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Drill & Blast, Case Studies

Articles from BLASTING & EXPLOSIVES (169 Articles), DRILLING RIGS (168 Articles)











Smart rig hailed as the 'surgeons' of drilling

Two SmartROC T40 drill rigs working inside the Italcave site in Statte, Italy have been praised for their seemingly surgical precision, operative efficiency and optimised management costs.

Quarrying is a particularly complex activity from a technical and managerial point of view, with profit margins being a key aspect. A carefully designed development plan, optimised in terms of timelines, operation cycles, and the use of technological solutions that unite productivity with limited costs are all factors that help reach this goal.

These considerations form the foundations of Italcave Spa’s extraction activities. Italcave is headquartered in Statte, Italy, in the immediate vicinity of Taranto’s famous iron and steel industrial facility, and is active in the mining, environmental and logistical fields.

For the development of its extractive sites, the company chose two Epiroc (formerly Atlas Copco) SmartROC T40 rigs.

Italcave was founded in 1973 by Saverio Caramia, today still firmly at the helm of the company, to manage and develop an inert calcareous material quarry. The result of the unification of three different extractive sites, today the quarry covers one million square metres.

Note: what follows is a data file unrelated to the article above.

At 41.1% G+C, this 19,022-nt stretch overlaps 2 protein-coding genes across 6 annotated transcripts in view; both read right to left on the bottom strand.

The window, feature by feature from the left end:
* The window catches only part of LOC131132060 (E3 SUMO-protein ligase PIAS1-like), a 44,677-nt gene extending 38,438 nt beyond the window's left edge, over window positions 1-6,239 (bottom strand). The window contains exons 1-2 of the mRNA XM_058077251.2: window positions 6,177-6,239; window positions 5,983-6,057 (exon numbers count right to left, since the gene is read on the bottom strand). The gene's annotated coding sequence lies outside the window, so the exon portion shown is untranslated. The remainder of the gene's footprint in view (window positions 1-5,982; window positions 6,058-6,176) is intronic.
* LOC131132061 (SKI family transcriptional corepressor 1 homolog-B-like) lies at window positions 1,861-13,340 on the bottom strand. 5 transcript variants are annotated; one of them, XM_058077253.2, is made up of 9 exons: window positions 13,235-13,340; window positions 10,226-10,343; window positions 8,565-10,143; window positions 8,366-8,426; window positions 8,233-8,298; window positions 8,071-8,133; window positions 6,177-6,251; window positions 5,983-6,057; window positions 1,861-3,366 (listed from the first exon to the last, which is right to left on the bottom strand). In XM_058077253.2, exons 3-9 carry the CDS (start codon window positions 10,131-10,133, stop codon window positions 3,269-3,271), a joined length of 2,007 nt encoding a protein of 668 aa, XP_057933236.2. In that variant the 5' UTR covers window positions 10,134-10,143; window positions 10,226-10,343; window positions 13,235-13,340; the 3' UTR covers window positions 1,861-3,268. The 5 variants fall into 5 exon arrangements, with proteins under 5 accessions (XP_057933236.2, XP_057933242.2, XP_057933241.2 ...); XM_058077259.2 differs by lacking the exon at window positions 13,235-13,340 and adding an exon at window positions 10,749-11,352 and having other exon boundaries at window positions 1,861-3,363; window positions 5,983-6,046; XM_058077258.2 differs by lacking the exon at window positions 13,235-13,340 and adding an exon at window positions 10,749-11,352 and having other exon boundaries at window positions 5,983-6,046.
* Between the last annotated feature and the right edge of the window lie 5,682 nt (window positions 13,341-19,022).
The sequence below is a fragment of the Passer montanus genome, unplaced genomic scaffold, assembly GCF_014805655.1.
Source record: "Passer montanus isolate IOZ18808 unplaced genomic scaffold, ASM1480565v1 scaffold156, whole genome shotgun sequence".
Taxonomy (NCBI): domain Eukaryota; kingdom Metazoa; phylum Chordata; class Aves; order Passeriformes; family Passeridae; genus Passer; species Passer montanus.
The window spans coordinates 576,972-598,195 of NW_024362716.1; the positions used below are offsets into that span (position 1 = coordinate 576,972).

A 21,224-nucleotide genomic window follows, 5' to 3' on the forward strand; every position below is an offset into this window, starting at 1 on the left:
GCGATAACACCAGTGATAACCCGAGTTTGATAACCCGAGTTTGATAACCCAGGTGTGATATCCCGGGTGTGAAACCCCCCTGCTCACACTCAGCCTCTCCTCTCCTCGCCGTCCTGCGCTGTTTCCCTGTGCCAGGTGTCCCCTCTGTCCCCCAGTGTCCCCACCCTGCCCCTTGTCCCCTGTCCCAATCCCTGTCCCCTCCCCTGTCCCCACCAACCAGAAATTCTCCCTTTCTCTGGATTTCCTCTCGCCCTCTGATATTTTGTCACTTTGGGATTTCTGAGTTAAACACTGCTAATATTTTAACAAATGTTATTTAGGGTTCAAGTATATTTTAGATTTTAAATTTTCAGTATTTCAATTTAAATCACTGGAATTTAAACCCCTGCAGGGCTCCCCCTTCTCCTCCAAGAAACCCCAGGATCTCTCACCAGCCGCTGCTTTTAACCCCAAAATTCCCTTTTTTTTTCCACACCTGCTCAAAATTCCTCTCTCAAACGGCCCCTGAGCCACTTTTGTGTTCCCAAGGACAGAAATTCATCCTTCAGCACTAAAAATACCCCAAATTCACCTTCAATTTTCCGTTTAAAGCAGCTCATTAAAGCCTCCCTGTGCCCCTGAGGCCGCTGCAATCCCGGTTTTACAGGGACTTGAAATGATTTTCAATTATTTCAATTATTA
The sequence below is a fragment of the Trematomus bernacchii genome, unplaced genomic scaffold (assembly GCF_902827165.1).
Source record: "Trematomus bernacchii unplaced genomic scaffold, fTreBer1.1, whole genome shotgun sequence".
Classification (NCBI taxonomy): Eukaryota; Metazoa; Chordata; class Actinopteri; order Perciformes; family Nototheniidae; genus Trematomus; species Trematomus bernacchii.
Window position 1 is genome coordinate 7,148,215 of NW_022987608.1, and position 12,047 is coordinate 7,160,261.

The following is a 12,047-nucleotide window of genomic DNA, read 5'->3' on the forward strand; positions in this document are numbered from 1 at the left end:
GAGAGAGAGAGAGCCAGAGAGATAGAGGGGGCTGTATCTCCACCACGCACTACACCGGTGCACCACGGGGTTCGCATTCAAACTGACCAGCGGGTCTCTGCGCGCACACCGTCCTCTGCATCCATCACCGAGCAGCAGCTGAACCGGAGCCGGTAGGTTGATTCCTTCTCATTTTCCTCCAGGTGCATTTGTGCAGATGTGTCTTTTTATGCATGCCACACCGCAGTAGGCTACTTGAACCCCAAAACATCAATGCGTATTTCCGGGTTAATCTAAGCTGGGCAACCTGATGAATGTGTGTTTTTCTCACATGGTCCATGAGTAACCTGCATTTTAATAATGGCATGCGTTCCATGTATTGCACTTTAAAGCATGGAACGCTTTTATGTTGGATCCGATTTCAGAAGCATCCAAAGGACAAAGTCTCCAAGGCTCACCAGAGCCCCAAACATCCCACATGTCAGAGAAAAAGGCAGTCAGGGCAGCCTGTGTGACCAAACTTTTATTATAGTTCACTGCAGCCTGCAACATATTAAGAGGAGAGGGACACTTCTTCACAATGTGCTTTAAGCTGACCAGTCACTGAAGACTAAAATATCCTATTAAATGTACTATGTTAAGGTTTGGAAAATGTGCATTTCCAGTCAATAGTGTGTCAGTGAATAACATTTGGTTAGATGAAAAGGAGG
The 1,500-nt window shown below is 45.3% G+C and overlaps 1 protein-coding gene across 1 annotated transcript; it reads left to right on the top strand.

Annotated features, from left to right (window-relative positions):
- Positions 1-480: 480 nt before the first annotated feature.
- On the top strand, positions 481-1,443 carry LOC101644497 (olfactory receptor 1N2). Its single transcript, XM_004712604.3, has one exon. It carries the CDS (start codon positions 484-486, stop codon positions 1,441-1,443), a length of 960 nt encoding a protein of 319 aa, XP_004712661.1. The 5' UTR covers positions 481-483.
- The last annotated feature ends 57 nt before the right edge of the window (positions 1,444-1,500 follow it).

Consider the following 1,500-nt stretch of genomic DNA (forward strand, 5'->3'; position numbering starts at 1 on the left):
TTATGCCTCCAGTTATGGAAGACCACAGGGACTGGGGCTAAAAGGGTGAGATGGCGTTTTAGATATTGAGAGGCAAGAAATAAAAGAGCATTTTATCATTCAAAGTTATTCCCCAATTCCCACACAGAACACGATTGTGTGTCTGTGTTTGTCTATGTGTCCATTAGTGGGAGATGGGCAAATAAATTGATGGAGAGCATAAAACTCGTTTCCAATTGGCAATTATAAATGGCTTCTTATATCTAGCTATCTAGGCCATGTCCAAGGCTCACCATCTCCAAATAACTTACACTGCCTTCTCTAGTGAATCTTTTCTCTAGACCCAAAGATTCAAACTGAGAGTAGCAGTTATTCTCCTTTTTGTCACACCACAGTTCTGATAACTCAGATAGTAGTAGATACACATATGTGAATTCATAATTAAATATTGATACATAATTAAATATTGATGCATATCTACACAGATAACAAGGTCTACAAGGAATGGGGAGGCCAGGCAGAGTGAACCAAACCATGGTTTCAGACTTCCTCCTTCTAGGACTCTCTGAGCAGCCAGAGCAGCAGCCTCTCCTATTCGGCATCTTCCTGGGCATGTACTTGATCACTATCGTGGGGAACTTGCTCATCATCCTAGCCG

“At the end of the 1990s, we began diversifying our activities, which today include environmental services, with the creation and management of non-hazardous waste disposal within the areas of the quarry that are no longer in use,” Italcave’s quarry director Giovanna Leone explained. He added that the company also specialises in logistics, with the provision of handling services at the Molo Polisettoriale di Taranto (Multi-Industry Port of Taranto) and “the management of a temporary deposit for petcoke and fossil carbon, as well as tourism”.

The company’s extractive activities are conducted within a step-extracted vertical pit mine with benches no higher than 10 metres and no deeper than about 40m, tied to the static groundwater level. The extraction cycle is broken into five phases. Quarrying the walls of the pit takes place through the use of explosives after the removal of the topsoil, with an average daily blast on a grid of 24 holes measuring 3.5m x 3.5m and 10m in depth, involving an area of about 300m2, to produce about 2700m3 of calcareous ungraded product equivalent to about 5000 tonnes.